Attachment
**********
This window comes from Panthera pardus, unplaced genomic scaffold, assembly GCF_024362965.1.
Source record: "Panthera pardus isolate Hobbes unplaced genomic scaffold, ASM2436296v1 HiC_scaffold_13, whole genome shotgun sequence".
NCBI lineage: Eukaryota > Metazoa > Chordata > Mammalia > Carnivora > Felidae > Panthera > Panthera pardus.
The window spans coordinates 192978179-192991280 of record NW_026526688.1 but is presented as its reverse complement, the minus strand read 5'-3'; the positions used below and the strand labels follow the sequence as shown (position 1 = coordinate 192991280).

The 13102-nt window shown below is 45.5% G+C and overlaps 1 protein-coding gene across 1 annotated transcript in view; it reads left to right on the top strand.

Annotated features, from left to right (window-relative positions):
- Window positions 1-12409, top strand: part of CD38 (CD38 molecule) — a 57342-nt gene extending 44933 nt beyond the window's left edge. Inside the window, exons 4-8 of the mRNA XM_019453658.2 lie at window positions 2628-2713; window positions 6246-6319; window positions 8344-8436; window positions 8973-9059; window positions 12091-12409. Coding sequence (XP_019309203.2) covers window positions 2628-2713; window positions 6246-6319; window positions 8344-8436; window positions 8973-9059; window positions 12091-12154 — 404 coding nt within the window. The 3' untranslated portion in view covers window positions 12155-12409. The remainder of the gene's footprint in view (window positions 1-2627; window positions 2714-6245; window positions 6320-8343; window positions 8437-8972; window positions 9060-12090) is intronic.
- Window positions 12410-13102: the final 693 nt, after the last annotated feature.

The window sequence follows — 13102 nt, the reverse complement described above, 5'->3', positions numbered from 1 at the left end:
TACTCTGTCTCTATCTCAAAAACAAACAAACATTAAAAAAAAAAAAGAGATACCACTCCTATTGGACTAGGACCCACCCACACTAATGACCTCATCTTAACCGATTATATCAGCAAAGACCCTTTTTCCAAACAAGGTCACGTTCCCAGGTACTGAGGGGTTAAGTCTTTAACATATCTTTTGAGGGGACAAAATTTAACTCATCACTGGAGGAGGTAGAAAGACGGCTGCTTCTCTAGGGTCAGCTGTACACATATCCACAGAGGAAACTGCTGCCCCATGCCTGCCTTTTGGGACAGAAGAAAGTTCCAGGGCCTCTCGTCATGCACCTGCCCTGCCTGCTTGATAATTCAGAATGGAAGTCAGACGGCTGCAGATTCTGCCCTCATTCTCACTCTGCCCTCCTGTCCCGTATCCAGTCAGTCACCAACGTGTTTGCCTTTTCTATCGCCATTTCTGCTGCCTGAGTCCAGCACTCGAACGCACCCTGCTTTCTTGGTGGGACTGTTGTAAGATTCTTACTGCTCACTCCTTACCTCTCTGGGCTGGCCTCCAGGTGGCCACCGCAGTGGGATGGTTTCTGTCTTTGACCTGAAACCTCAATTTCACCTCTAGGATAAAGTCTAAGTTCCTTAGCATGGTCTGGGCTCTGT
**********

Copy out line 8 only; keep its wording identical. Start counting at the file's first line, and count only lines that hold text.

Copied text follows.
- Window positions 12410-13102: the final 693 nt, after the last annotated feature.